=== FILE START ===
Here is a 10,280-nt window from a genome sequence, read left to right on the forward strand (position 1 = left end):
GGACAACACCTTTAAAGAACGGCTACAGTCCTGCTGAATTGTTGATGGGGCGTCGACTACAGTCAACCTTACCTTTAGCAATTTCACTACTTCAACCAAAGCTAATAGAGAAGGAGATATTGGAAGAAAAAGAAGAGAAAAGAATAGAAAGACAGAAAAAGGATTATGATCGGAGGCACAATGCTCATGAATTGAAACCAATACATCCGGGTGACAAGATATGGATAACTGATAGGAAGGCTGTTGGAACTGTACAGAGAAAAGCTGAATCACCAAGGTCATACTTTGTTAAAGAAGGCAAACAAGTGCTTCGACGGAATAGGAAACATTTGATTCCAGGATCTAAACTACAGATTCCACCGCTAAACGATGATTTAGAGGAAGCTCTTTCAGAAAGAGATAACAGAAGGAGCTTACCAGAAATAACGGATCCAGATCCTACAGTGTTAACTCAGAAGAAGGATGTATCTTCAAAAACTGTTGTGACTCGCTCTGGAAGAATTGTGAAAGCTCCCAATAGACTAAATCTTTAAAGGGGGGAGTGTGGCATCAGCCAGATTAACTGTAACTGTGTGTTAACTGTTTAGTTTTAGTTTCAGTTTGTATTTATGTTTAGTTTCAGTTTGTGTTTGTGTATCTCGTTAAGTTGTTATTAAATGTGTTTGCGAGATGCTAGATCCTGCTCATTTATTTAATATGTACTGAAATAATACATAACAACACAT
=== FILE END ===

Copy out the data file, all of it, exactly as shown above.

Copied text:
Here is a 10,280-nt window from a genome sequence, read left to right on the forward strand (position 1 = left end):
GGACAACACCTTTAAAGAACGGCTACAGTCCTGCTGAATTGTTGATGGGGCGTCGACTACAGTCAACCTTACCTTTAGCAATTTCACTACTTCAACCAAAGCTAATAGAGAAGGAGATATTGGAAGAAAAAGAAGAGAAAAGAATAGAAAGACAGAAAAAGGATTATGATCGGAGGCACAATGCTCATGAATTGAAACCAATACATCCGGGTGACAAGATATGGATAACTGATAGGAAGGCTGTTGGAACTGTACAGAGAAAAGCTGAATCACCAAGGTCATACTTTGTTAAAGAAGGCAAACAAGTGCTTCGACGGAATAGGAAACATTTGATTCCAGGATCTAAACTACAGATTCCACCGCTAAACGATGATTTAGAGGAAGCTCTTTCAGAAAGAGATAACAGAAGGAGCTTACCAGAAATAACGGATCCAGATCCTACAGTGTTAACTCAGAAGAAGGATGTATCTTCAAAAACTGTTGTGACTCGCTCTGGAAGAATTGTGAAAGCTCCCAATAGACTAAATCTTTAAAGGGGGGAGTGTGGCATCAGCCAGATTAACTGTAACTGTGTGTTAACTGTTTAGTTTTAGTTTCAGTTTGTATTTATGTTTAGTTTCAGTTTGTGTTTGTGTATCTCGTTAAGTTGTTATTAAATGTGTTTGCGAGATGCTAGATCCTGCTCATTTATTTAATATGTACTGAAATAATACATAACAACACAT